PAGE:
At Terutsuna’s ceremony recognizing “him” as a samurai, Iemitsu, sitting behind her curtain, orders him to rise. The curtain is pulled up to reveal the Shogun dressed in women’s clothing, with combs in her hair, wearing makeup. She descends from her dais, and explains that Iemitsu I died 10 years ago, and that she has been acting in his place. “I am the rightful heir. I was born to his position. If our nation falls, I will go down with it. Is there anyone here who would object to a woman Shogun?!”
The entire rooms bows down to her.
Compared to the manga
My manga is in a moving truck heading for me next week–finally! In the manga, I believe that Kasuga’s flash back is not a story told to Arikoto, but this narrative technique helps smooth some of the transitions that can be unclear to new readers of the manga (flashbacks have a black background for the blank edges around the cells.)
In general, I really liked this episode. The final scene of this chapter in the manga, in which Iemitsu comes out as a woman, is one of my favorite scenes in the series. I thought that Tabe practically yelled her ultimatum, and I thought when I read the manga that it would be more cool and forceful. Yet, since there was always a possibility one of the men in the room might try to kill her, I don’t think it’s a poor interpretation.
The parallels of Kasuga’s regrets and guilt on her deathbed to Gyokuei’s on his as an old man are notable. Every character in the ôoku is there because of her: Inaba, when she went to Edo to work for the Tokugawa; the men of the ôoku, including Arikoto and Gyokuei; and Iemitsu herself. All were brought to this place unwillingly and through coercion and violence. While the same isn’t true for Gyokuei, the affection for and feelings of guilt toward his own daughter, Tsunayoshi, are very similar to those Kasuga has toward Iemitsu, the mother Tsunayoshi barely knew.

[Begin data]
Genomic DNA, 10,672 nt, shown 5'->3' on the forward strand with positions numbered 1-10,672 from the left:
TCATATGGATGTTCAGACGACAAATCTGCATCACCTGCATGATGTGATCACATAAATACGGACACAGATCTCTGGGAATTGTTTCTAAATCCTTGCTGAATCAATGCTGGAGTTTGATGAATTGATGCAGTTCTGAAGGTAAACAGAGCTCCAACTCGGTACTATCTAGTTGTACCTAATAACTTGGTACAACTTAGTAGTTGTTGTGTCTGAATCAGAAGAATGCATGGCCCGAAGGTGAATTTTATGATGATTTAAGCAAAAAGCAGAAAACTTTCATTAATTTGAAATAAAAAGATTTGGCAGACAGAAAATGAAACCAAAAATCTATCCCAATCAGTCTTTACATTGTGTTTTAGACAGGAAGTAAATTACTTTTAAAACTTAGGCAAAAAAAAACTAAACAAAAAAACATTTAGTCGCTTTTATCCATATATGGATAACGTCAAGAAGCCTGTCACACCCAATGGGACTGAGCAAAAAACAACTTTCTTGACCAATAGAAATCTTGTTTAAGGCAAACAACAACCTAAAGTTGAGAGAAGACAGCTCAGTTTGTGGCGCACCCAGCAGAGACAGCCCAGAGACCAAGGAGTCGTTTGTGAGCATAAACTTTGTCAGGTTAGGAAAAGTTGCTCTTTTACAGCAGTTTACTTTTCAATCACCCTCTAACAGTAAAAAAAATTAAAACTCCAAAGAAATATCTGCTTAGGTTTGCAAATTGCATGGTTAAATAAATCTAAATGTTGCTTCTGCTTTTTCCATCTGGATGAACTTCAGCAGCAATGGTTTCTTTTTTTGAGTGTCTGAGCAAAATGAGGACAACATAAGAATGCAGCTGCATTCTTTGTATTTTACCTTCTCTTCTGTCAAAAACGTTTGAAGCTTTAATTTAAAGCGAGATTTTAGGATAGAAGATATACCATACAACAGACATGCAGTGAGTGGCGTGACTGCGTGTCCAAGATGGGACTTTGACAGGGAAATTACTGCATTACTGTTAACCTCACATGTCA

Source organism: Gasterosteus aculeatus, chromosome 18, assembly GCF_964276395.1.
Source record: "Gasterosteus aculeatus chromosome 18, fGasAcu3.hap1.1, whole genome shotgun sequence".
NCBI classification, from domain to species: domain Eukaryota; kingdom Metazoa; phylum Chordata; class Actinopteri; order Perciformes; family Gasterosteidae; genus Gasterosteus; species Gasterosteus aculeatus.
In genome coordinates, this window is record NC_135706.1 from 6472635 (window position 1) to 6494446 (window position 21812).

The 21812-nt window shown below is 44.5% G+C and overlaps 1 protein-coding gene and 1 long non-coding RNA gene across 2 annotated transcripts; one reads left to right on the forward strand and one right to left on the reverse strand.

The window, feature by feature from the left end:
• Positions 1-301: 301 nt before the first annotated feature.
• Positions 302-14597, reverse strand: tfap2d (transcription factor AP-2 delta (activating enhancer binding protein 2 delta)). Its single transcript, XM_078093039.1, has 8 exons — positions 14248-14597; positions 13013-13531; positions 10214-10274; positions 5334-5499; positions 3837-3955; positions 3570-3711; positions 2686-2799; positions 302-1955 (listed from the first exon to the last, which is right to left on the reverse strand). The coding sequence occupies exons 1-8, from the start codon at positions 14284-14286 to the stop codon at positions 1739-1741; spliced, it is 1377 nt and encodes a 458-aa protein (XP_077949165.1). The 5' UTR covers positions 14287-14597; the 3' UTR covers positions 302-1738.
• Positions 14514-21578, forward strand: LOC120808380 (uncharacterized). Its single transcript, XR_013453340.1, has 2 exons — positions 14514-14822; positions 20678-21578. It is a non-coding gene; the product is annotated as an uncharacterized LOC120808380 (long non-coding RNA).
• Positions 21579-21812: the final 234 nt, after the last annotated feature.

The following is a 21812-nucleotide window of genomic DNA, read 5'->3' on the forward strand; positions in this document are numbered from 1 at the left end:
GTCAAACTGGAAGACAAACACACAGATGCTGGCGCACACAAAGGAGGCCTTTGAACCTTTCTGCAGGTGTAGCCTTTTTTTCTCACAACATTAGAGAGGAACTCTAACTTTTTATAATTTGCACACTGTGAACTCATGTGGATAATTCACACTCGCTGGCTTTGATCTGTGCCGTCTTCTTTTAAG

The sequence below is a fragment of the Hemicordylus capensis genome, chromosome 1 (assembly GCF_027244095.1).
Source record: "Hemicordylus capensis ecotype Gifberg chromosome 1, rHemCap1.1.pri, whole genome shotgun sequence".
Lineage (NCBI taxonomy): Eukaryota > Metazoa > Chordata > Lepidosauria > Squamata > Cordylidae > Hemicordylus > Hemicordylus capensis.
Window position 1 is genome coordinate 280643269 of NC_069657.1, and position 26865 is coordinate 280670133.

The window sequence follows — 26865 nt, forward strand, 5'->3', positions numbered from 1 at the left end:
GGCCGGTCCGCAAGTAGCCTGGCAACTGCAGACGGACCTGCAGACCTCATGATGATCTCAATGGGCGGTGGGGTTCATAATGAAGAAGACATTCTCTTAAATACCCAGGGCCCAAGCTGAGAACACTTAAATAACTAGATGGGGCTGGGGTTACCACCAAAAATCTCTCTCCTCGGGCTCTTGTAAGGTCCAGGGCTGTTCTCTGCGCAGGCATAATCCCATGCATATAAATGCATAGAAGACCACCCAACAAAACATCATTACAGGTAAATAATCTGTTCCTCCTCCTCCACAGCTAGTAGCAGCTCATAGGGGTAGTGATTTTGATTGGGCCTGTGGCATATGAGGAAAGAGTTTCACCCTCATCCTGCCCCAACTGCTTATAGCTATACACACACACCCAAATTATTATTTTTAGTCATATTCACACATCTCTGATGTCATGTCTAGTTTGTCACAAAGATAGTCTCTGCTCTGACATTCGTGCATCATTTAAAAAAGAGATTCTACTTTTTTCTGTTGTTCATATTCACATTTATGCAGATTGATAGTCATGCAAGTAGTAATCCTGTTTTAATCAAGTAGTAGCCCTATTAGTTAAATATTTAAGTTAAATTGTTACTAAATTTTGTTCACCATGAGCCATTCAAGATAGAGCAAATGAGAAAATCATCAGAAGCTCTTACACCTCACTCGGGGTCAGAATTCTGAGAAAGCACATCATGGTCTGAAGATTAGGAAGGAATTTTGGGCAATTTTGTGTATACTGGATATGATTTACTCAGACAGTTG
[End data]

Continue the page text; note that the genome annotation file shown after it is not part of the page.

I’m saving the big biology-and-choice and mirror-of-fantasy discussions for the final wrap up of the arc, but in the meantime, let me say again how I love that all of Yoshinaga’s characters have such a range of gender expression. Although Iemitsu II cross-dresses to hide her sex when dealing with her advisors (even when they already know), she’s more comfortable wearing the same style of clothing, hair, and makeup as other fashionable and well-to-do women. Whereas we often associate a more masculine gender presentation with power and a bold personality (think Oscar of BeruBara), Iemitsu is an excellent example of a power femme. There is no reason why a leader can’t wear lipstick or skirts or women’s kimono. Iemitsu’s cosmetics seem to be for her comfort and enjoyment, whereas for Tsunayoshi, they are a crutch and a burden, a reminder of loss of fertility and beauty. The talisman of independence for one person can just as easily be the burden of gender norms for another.
Also, the parallels between Iemitsu’s and Arikoto’s similar aesthetic senses (elegant, luxurious, and yet practical and never over the top–a splash of color and the finest embroidery) is such a great visual technique for how well suited they are for each other, and yet so subtle I didn’t even notice it until writing this. Excuse me while I go die of a broken heart.
Next time on Ôoku: you are not prepared for these feelings, part 1.